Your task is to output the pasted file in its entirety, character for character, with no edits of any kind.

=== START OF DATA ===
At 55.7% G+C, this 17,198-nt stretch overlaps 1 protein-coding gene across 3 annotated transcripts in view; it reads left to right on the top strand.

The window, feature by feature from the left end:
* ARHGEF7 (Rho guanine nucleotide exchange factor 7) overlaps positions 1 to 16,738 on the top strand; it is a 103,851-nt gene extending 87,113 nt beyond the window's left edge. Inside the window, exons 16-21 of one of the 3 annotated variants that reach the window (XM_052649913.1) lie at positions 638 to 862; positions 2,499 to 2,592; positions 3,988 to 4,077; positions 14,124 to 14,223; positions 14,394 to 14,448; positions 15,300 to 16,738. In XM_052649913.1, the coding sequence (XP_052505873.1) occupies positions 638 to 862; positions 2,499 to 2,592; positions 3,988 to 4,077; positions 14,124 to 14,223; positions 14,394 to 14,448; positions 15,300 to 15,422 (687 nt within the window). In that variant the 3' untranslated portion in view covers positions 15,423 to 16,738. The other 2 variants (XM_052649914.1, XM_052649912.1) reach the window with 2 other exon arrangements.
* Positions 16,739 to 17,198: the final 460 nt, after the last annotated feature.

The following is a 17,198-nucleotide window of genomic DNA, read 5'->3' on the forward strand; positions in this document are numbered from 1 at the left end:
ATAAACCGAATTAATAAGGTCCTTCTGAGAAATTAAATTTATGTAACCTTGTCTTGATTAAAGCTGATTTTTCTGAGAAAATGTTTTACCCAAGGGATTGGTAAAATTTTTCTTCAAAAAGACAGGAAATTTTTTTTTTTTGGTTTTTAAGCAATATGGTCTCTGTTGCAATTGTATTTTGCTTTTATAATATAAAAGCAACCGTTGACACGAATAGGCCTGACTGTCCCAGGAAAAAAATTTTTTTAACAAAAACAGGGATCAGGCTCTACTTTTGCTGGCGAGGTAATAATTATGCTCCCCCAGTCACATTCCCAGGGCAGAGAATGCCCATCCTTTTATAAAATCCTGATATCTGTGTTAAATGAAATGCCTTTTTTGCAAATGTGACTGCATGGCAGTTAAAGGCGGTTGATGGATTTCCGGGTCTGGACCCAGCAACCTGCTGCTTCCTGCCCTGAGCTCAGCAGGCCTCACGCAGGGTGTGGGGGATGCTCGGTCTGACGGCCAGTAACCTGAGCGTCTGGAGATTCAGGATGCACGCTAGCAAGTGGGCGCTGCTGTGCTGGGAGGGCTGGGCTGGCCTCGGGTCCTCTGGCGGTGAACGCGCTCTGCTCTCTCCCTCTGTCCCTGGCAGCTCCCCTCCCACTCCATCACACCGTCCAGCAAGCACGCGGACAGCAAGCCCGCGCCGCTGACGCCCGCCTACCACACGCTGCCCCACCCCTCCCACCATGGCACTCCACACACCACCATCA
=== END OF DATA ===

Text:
At 55.7% G+C, this 17,198-nt stretch overlaps 1 protein-coding gene across 3 annotated transcripts in view; it reads left to right on the top strand.

The window, feature by feature from the left end:
* ARHGEF7 (Rho guanine nucleotide exchange factor 7) overlaps positions 1 to 16,738 on the top strand; it is a 103,851-nt gene extending 87,113 nt beyond the window's left edge. Inside the window, exons 16-21 of one of the 3 annotated variants that reach the window (XM_052649913.1) lie at positions 638 to 862; positions 2,499 to 2,592; positions 3,988 to 4,077; positions 14,124 to 14,223; positions 14,394 to 14,448; positions 15,300 to 16,738. In XM_052649913.1, the coding sequence (XP_052505873.1) occupies positions 638 to 862; positions 2,499 to 2,592; positions 3,988 to 4,077; positions 14,124 to 14,223; positions 14,394 to 14,448; positions 15,300 to 15,422 (687 nt within the window). In that variant the 3' untranslated portion in view covers positions 15,423 to 16,738. The other 2 variants (XM_052649914.1, XM_052649912.1) reach the window with 2 other exon arrangements.
* Positions 16,739 to 17,198: the final 460 nt, after the last annotated feature.

The following is a 17,198-nucleotide window of genomic DNA, read 5'->3' on the forward strand; positions in this document are numbered from 1 at the left end:
ATAAACCGAATTAATAAGGTCCTTCTGAGAAATTAAATTTATGTAACCTTGTCTTGATTAAAGCTGATTTTTCTGAGAAAATGTTTTACCCAAGGGATTGGTAAAATTTTTCTTCAAAAAGACAGGAAATTTTTTTTTTTTGGTTTTTAAGCAATATGGTCTCTGTTGCAATTGTATTTTGCTTTTATAATATAAAAGCAACCGTTGACACGAATAGGCCTGACTGTCCCAGGAAAAAAATTTTTTTAACAAAAACAGGGATCAGGCTCTACTTTTGCTGGCGAGGTAATAATTATGCTCCCCCAGTCACATTCCCAGGGCAGAGAATGCCCATCCTTTTATAAAATCCTGATATCTGTGTTAAATGAAATGCCTTTTTTGCAAATGTGACTGCATGGCAGTTAAAGGCGGTTGATGGATTTCCGGGTCTGGACCCAGCAACCTGCTGCTTCCTGCCCTGAGCTCAGCAGGCCTCACGCAGGGTGTGGGGGATGCTCGGTCTGACGGCCAGTAACCTGAGCGTCTGGAGATTCAGGATGCACGCTAGCAAGTGGGCGCTGCTGTGCTGGGAGGGCTGGGCTGGCCTCGGGTCCTCTGGCGGTGAACGCGCTCTGCTCTCTCCCTCTGTCCCTGGCAGCTCCCCTCCCACTCCATCACACCGTCCAGCAAGCACGCGGACAGCAAGCCCGCGCCGCTGACGCCCGCCTACCACACGCTGCCCCACCCCTCCCACCATGGCACTCCACACACCACCATCA